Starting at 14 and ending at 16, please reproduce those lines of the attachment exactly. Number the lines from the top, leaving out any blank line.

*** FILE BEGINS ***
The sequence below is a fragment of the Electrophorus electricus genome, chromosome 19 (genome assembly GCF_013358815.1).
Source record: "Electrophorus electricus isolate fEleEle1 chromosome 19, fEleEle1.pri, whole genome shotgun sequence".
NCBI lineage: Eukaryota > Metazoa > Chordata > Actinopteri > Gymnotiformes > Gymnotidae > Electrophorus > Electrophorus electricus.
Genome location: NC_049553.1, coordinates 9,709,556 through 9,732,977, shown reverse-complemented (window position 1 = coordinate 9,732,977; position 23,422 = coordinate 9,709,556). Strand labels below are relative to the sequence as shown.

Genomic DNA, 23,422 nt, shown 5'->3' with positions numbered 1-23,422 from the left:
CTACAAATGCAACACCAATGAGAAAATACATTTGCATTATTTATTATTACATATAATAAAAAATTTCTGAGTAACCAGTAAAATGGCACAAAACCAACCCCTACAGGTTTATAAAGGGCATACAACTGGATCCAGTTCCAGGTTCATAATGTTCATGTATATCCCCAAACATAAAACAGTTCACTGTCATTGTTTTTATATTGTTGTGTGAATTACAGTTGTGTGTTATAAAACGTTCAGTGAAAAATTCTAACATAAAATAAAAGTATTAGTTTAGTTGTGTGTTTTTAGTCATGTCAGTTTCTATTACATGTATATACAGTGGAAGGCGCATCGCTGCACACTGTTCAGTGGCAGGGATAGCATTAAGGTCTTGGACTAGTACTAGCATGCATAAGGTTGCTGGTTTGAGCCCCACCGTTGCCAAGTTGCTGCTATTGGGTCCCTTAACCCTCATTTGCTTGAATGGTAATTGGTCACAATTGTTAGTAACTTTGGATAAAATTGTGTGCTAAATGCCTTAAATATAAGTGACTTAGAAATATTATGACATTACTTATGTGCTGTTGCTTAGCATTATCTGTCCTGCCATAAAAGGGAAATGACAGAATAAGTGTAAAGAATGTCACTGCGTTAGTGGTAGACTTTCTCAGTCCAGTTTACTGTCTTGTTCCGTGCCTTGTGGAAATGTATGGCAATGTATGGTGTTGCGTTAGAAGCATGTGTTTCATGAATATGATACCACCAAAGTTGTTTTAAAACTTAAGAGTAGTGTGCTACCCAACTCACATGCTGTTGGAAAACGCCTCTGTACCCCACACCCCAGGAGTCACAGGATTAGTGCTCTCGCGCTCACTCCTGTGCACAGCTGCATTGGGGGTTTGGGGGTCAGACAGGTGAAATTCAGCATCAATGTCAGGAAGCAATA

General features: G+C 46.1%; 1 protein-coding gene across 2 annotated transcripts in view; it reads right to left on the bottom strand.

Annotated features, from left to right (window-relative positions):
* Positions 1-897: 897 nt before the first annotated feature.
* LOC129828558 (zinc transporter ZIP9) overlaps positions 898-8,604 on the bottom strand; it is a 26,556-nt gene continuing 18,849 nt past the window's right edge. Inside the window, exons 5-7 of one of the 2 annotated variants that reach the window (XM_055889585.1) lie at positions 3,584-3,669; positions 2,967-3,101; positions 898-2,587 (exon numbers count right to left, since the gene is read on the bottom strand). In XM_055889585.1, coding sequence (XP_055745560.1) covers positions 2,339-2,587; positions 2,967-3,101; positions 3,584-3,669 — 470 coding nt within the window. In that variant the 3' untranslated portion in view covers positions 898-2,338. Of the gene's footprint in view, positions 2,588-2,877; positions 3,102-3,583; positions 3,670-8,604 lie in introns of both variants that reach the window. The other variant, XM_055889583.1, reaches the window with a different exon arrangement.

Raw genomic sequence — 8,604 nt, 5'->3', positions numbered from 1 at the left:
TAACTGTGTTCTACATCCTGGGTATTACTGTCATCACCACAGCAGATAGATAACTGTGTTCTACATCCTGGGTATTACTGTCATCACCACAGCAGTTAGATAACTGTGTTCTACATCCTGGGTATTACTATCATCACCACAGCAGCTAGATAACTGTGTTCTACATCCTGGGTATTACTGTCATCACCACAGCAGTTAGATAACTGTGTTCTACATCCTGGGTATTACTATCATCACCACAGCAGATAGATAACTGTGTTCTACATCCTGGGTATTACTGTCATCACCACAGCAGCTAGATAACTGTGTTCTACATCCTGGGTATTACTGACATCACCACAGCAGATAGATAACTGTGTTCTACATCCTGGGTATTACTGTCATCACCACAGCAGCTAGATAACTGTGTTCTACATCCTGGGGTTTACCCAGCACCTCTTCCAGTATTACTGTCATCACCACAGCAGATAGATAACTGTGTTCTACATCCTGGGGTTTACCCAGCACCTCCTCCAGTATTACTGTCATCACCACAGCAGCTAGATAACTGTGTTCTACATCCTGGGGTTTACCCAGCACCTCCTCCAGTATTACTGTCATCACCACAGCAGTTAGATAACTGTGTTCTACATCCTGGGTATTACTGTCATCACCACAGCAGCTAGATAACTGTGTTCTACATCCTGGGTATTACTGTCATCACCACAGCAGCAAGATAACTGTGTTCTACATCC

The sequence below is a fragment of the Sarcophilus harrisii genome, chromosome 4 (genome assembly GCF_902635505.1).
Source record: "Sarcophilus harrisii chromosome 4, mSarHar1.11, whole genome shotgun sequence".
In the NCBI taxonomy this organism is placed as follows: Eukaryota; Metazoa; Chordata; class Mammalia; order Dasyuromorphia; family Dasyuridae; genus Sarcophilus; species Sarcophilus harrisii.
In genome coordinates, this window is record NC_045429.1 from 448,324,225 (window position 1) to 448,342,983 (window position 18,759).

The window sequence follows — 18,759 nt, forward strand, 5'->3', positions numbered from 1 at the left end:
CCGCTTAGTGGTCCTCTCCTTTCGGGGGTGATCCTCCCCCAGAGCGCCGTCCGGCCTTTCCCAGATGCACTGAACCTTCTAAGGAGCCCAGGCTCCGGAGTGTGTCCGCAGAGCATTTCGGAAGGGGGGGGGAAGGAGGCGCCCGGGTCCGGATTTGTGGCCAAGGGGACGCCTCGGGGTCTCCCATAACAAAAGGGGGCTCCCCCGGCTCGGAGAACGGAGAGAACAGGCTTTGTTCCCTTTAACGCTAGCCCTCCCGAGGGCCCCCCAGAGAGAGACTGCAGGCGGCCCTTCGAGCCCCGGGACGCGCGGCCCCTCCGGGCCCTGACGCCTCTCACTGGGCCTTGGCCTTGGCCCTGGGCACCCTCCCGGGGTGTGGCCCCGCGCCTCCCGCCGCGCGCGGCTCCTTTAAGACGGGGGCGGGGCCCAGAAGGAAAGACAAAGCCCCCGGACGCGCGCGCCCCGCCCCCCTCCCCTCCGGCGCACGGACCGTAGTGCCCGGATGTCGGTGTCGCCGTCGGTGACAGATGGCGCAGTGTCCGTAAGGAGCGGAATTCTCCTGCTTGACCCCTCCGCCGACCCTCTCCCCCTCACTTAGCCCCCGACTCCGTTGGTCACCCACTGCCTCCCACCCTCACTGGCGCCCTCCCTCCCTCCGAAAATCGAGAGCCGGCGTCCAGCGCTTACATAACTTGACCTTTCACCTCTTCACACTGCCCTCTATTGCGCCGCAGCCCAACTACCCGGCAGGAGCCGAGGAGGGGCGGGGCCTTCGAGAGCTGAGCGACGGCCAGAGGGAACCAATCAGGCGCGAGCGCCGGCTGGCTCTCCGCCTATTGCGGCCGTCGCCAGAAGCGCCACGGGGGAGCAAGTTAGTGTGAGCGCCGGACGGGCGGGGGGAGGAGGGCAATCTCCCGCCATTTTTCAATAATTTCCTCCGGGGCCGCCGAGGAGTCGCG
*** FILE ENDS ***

Source record: "Sarcophilus harrisii chromosome 4, mSarHar1.11, whole genome shotgun sequence".
In the NCBI taxonomy this organism is placed as follows: Eukaryota; Metazoa; Chordata; class Mammalia; order Dasyuromorphia; family Dasyuridae; genus Sarcophilus; species Sarcophilus harrisii.
In genome coordinates, this window is record NC_045429.1 from 448,324,225 (window position 1) to 448,342,983 (window position 18,759).